Supreme Court wades into water war

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WASHINGTON (Gray DC) - A fight between three states – one that spans hundreds of miles and nearly three decades -- spills into America’s highest court. Monday, the nine justices of the Supreme court waded into the decades-long water war between Florida, Georgia, and Alabama.

Florida’s attorneys argue Georgia’s thirst for water – for public drinking, energy, agriculture -- leaves those downstream high and dry during droughts. They want a cap on how much water Georgia can siphon out of two rivers that ultimately merge into the Apalachicola.

A court administrator did find Georgia’s practices harm the Sunshine state, especially its oyster industry. But, the administrator ruled against Florida for failing to prove the cap would work, and it’s up to the justices to determine whether that issue needs to be re-examined.

Seven of the nine justices asked questions during the hearing, those questions seemed to tilt in Florida’s favor.

Attorneys declined to comment citing a gag order in the case.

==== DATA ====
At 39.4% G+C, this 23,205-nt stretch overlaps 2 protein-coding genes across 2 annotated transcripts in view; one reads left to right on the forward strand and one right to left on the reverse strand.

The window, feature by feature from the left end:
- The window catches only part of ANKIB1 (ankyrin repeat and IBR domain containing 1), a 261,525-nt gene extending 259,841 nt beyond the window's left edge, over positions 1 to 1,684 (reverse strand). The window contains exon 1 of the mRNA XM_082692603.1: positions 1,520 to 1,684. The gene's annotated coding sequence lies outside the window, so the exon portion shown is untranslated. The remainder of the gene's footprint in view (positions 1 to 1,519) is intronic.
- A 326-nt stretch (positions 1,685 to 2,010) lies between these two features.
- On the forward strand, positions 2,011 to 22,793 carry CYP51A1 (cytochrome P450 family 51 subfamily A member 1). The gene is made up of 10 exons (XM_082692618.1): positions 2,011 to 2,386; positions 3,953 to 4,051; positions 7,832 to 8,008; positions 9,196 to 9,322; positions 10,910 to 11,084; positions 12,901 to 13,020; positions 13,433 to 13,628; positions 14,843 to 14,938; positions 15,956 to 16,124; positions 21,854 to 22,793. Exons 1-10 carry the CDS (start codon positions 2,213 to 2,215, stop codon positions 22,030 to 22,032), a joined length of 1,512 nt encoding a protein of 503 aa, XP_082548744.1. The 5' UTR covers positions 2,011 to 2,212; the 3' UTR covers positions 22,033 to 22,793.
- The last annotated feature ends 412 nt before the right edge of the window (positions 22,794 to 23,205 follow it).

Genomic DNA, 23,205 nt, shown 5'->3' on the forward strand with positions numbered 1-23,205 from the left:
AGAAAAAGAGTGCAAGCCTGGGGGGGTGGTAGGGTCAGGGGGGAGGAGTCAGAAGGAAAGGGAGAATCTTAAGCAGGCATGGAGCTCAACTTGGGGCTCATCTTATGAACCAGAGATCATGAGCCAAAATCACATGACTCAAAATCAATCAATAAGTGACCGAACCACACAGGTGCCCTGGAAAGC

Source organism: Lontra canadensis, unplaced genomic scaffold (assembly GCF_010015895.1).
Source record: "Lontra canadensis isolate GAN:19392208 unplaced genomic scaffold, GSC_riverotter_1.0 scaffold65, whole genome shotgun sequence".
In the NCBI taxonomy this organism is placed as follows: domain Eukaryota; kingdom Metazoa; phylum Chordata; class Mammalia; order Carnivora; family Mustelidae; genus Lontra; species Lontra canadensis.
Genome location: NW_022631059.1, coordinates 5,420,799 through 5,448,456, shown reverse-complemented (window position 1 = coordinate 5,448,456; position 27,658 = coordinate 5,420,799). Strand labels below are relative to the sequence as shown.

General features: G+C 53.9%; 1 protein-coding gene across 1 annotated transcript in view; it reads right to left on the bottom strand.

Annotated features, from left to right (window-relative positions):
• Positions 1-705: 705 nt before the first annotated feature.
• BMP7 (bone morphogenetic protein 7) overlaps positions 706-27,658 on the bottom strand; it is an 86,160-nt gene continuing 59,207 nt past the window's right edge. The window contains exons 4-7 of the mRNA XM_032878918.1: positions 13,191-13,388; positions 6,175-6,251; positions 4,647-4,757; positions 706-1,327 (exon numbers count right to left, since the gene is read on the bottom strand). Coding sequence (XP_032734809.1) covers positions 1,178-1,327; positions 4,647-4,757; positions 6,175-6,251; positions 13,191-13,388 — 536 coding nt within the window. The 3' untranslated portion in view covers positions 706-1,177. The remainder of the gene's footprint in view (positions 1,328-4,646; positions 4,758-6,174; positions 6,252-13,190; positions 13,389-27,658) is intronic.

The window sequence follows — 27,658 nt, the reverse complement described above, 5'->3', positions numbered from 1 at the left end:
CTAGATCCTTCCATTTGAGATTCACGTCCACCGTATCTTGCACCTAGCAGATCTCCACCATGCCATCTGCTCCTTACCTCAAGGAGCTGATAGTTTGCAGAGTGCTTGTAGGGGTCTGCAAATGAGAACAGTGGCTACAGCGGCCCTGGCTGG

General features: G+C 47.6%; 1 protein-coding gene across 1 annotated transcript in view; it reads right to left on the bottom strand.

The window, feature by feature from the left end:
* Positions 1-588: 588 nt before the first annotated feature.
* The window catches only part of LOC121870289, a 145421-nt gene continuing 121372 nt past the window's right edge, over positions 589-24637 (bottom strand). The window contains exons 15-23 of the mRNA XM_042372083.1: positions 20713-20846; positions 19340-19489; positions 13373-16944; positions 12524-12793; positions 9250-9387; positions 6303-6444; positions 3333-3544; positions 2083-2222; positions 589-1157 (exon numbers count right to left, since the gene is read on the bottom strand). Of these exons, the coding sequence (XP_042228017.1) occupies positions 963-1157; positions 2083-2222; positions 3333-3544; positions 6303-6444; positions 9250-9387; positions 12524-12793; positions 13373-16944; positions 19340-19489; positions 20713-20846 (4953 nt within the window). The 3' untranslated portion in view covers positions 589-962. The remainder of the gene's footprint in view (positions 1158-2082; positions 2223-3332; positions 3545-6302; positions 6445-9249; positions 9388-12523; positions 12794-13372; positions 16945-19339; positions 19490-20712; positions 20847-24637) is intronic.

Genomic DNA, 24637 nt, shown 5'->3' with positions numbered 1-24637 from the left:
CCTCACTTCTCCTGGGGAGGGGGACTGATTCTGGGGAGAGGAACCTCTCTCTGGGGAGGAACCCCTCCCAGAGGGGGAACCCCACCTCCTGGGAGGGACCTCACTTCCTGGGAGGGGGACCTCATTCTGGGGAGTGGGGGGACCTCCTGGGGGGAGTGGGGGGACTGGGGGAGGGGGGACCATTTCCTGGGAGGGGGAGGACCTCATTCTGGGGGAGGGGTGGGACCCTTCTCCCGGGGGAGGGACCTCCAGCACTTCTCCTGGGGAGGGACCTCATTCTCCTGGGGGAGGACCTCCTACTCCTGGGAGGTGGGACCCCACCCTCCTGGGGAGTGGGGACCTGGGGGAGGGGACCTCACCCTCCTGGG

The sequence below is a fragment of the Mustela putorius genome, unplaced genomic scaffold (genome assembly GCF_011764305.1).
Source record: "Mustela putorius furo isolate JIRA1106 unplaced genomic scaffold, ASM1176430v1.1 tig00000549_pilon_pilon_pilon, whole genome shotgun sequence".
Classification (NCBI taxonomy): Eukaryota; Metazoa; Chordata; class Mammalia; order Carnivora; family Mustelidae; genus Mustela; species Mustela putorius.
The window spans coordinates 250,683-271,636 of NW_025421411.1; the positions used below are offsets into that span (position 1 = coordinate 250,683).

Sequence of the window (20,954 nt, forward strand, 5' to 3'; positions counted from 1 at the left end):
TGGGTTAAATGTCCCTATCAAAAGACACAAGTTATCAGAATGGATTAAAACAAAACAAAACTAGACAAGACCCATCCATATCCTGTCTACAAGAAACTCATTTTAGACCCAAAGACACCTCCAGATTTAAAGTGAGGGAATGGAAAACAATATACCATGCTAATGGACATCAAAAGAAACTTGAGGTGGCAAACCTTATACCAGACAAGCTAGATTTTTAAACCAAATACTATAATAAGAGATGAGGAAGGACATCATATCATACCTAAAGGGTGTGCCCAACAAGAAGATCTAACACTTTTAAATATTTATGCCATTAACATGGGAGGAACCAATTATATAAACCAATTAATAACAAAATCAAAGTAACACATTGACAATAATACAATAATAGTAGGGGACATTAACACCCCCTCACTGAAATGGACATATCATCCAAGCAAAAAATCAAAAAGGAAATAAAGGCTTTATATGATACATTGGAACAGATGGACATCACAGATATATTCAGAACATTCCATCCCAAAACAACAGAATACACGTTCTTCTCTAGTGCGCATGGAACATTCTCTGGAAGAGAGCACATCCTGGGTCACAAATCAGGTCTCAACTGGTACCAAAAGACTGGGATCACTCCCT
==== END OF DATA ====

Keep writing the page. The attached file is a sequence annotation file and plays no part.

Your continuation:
During the hearing, Georgia’s lawyers argued capping use in their state won’t help Florida during droughts – because more water won’t be released from dams.

While the state of Alabama has an interest in the case – it is not a party to it.

Earlier this year, Rep. Neal Dunn (R-Fla.) floated a resolution to change how the Army Corps of Engineers controls water in the basin. But, he said he sees that as a backup option, hoping the drawn-out court process will finally provide the result he wants. “I would love to wrap it up this year,” he said, “I would love to take a victory lap around the Capitol.”

In a statement, a spokesperson for Sen. Johnny Isakson (R-Ga.) writes,
“Georgia has been working in good faith for years to resolve these disputes, and our state remains focused on continued conservation efforts to ensure that we are good stewards of the water resources in these river basins. Senator Isakson continues to stand ready to assist in Congress with any future resolution the governors achieve, and he remains supportive of the Army Corps in managing the basins for its many users.”

A spokesperson for Sen. David Perdue (R-Ga.) said simply, “our team is monitoring the case closely.”

If Florida does win at the Supreme Court, it wouldn’t be a final victory, but kick-off a new round of studies, hearings, and court proceedings. The Supreme Court justices will make their decision in this case by early-July at the latest.

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